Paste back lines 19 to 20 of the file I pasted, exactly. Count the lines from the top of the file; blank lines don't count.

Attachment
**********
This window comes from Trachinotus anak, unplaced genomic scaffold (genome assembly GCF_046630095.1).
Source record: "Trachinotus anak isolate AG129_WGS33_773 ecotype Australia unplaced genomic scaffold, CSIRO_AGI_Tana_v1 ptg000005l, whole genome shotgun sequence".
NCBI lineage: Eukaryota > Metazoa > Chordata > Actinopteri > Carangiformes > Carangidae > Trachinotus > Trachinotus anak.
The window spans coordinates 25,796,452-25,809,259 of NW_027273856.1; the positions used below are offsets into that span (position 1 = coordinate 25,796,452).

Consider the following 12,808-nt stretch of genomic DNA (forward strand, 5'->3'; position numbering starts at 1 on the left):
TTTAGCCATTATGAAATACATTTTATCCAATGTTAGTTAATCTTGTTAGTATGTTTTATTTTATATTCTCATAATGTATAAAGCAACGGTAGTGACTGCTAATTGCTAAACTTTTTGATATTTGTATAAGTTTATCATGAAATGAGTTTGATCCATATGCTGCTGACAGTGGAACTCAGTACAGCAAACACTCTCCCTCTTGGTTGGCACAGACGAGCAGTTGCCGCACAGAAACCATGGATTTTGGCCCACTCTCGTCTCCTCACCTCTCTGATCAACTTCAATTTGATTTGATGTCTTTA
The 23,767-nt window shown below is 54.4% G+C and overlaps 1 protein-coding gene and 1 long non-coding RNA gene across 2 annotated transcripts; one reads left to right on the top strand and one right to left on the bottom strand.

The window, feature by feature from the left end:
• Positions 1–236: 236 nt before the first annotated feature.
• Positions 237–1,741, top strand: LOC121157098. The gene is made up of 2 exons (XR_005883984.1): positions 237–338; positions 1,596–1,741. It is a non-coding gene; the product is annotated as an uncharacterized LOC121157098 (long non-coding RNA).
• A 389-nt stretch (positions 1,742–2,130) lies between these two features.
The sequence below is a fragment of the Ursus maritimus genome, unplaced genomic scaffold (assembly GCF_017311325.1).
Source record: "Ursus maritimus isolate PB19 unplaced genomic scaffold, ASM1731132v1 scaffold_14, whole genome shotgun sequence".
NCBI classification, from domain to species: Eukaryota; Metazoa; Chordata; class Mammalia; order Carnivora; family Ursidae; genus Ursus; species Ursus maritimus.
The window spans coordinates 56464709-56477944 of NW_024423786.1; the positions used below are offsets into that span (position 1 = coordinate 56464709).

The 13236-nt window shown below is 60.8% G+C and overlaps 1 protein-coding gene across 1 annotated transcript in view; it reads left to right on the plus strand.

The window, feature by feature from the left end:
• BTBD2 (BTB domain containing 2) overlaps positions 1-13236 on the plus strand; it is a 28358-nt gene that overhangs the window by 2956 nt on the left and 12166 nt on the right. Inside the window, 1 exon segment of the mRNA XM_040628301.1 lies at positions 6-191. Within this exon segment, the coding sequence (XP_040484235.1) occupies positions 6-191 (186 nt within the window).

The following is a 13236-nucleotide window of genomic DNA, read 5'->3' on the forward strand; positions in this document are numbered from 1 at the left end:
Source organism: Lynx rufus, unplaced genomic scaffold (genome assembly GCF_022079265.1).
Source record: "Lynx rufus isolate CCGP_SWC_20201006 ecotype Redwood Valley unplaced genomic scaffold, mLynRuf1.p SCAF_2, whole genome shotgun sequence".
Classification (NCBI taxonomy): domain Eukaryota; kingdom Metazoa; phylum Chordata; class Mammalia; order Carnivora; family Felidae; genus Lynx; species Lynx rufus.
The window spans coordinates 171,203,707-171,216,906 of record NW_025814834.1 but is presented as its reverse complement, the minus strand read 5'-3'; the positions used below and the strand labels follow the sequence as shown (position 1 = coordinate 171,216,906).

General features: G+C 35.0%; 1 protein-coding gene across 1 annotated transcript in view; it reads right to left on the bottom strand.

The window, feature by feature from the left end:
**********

The following is a 13236-nucleotide window of genomic DNA, read 5'->3' on the forward strand; positions in this document are numbered from 1 at the left end:
Source organism: Lynx rufus, unplaced genomic scaffold (genome assembly GCF_022079265.1).